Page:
As the head of Marketing at Metroland Media – a leading Canadian media company that owns more than 100 community websites and newspapers – it probably comes as no surprise that I’m a pretty ardent fan of local, community media. I believe that local matters.
What might surprise you is just how many people share my passion. We’ve just released the results of a massive research study that BrandSpark International completed for us earlier this year. Reading through those results, even knowing what I know about the power of local, I have to admit that I was astonished by just how loud and proud Ontarians are about their community media. Here is just a snapshot of the results from the Community Newspaper Impact Report – and a few implications for modern marketers.
Put simply, the community news model – free, local newspapers and websites committed to hyperlocal news – provides a successful formula for readers and advertisers in three key ways:
The research found that local community newspapers are the most trusted source of local advertising among respondents (88%) ahead of all other channels, including radio (83%), TV (75%), the internet (56%) and social media (40%).
The report also found that Ontarians surveyed viewed community newspapers, whether print or online, as the most involved organization in their community – ahead of service clubs, churches and schools. And 75% of Ontarians surveyed agree that their community newspaper connects them to their community.
The trust and connection readers have with their local news drives them to take action – 75% reported that they have engaged with a business after seeing an advertisement in their community newspapers by visiting a store, making a purchase or going to a website to learn more.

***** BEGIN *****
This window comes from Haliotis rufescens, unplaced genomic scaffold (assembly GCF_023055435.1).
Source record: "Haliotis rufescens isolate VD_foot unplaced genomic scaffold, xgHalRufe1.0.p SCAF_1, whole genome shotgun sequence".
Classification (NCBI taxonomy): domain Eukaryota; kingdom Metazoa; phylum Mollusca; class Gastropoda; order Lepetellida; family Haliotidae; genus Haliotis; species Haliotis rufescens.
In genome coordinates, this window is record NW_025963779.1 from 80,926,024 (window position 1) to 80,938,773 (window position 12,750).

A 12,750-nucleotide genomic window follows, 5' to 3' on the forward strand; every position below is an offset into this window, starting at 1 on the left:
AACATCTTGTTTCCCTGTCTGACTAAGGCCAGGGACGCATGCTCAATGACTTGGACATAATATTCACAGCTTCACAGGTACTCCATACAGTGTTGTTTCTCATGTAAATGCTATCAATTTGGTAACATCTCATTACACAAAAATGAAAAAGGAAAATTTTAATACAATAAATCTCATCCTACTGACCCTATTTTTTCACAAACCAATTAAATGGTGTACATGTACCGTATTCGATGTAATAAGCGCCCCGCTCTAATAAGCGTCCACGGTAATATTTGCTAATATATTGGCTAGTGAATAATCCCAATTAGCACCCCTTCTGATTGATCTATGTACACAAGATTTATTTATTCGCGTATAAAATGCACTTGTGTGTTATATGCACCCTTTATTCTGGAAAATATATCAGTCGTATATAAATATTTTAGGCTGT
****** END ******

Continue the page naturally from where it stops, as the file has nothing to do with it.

And the readership is diverse. In fact, just under nine in ten (87%) younger adults surveyed between the ages of 18‐35 are reading their community newspaper as much or more often this year than last year.
These are powerful results, and I hope marketers are listening.
In our era of increasing dis-connection (when was the last time you enjoyed a meal without at least one person taking their phone out?), there remains a deep hunger for connection. And that connection happens with the real people who share our neighbourhoods, our streets and our schools. For savvy marketers, this means three things:
The stories consumers find in their community newspaper are highly relevant because they’re tailored. The content of of each neighbourhood paper differs vastly from one another, because, despite their proximity or surface impressions, the communities are not the same. Their issues are different, and need to be addressed as such. Marketers would be wise to learn from this approach, tailoring messages based on the varied needs of their consumers.
Print (still) Matters
The way people consume news is changing. At Metroland, we’ve been investing in digital like never before and you’re going to see a major relaunch of our community news sites later this year. That being said, print is not dead. Printed flyers and promotional materials, for example, are used by 81% of respondents to get local shopping information, ahead of store websites (71%) and emails from stores or companies (68%). Print is still a compelling and critical way to reach shoppers.
Three quarters of Ontarians read their community newspaper to feel more connected to their community. I challenge you to ask yourself how your brand can play the same role. How could you help to build or support a sense of community for consumers who are so clearly seeking it out? Does local matter?
To learn more about Metroland Media and why local matters, visit Metroland.com/LocalMatters.